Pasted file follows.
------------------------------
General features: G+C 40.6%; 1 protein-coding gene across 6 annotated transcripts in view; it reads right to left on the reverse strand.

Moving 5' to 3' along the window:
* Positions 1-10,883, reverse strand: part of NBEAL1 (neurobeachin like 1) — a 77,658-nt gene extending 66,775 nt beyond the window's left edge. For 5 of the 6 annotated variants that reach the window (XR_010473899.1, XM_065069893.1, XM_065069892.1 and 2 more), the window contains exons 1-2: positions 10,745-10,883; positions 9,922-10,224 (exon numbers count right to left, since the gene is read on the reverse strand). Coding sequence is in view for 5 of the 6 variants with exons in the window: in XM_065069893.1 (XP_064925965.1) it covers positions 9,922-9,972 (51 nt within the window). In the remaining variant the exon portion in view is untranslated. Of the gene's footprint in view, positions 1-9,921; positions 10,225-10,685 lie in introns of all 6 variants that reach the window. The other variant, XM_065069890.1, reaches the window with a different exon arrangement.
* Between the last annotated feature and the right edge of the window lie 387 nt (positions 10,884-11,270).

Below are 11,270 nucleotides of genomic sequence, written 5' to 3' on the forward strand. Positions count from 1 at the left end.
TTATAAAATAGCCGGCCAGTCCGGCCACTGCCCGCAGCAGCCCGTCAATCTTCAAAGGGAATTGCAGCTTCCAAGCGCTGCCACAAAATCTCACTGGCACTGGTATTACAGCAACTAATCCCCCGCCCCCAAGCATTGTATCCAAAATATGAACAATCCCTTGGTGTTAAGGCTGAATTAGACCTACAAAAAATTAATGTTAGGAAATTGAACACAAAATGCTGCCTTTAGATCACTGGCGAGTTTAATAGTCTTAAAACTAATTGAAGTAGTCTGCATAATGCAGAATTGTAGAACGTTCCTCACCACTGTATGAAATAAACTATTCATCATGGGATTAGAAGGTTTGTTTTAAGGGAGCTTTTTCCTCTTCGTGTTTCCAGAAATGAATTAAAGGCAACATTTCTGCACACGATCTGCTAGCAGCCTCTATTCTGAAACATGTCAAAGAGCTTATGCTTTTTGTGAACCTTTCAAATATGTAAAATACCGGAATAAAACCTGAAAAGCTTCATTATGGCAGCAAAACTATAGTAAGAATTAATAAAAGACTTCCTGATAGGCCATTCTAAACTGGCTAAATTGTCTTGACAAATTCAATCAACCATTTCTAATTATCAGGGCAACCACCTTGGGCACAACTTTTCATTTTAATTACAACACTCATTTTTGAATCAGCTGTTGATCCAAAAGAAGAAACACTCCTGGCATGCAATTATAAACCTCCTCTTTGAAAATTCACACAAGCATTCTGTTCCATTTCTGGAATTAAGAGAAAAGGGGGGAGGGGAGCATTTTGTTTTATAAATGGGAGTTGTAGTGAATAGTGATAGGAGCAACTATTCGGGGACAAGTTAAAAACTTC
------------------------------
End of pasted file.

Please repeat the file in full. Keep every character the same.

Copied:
General features: G+C 40.6%; 1 protein-coding gene across 6 annotated transcripts in view; it reads right to left on the reverse strand.

Moving 5' to 3' along the window:
* Positions 1-10,883, reverse strand: part of NBEAL1 (neurobeachin like 1) — a 77,658-nt gene extending 66,775 nt beyond the window's left edge. For 5 of the 6 annotated variants that reach the window (XR_010473899.1, XM_065069893.1, XM_065069892.1 and 2 more), the window contains exons 1-2: positions 10,745-10,883; positions 9,922-10,224 (exon numbers count right to left, since the gene is read on the reverse strand). Coding sequence is in view for 5 of the 6 variants with exons in the window: in XM_065069893.1 (XP_064925965.1) it covers positions 9,922-9,972 (51 nt within the window). In the remaining variant the exon portion in view is untranslated. Of the gene's footprint in view, positions 1-9,921; positions 10,225-10,685 lie in introns of all 6 variants that reach the window. The other variant, XM_065069890.1, reaches the window with a different exon arrangement.
* Between the last annotated feature and the right edge of the window lie 387 nt (positions 10,884-11,270).

Below are 11,270 nucleotides of genomic sequence, written 5' to 3' on the forward strand. Positions count from 1 at the left end.
TTATAAAATAGCCGGCCAGTCCGGCCACTGCCCGCAGCAGCCCGTCAATCTTCAAAGGGAATTGCAGCTTCCAAGCGCTGCCACAAAATCTCACTGGCACTGGTATTACAGCAACTAATCCCCCGCCCCCAAGCATTGTATCCAAAATATGAACAATCCCTTGGTGTTAAGGCTGAATTAGACCTACAAAAAATTAATGTTAGGAAATTGAACACAAAATGCTGCCTTTAGATCACTGGCGAGTTTAATAGTCTTAAAACTAATTGAAGTAGTCTGCATAATGCAGAATTGTAGAACGTTCCTCACCACTGTATGAAATAAACTATTCATCATGGGATTAGAAGGTTTGTTTTAAGGGAGCTTTTTCCTCTTCGTGTTTCCAGAAATGAATTAAAGGCAACATTTCTGCACACGATCTGCTAGCAGCCTCTATTCTGAAACATGTCAAAGAGCTTATGCTTTTTGTGAACCTTTCAAATATGTAAAATACCGGAATAAAACCTGAAAAGCTTCATTATGGCAGCAAAACTATAGTAAGAATTAATAAAAGACTTCCTGATAGGCCATTCTAAACTGGCTAAATTGTCTTGACAAATTCAATCAACCATTTCTAATTATCAGGGCAACCACCTTGGGCACAACTTTTCATTTTAATTACAACACTCATTTTTGAATCAGCTGTTGATCCAAAAGAAGAAACACTCCTGGCATGCAATTATAAACCTCCTCTTTGAAAATTCACACAAGCATTCTGTTCCATTTCTGGAATTAAGAGAAAAGGGGGGAGGGGAGCATTTTGTTTTATAAATGGGAGTTGTAGTGAATAGTGATAGGAGCAACTATTCGGGGACAAGTTAAAAACTTC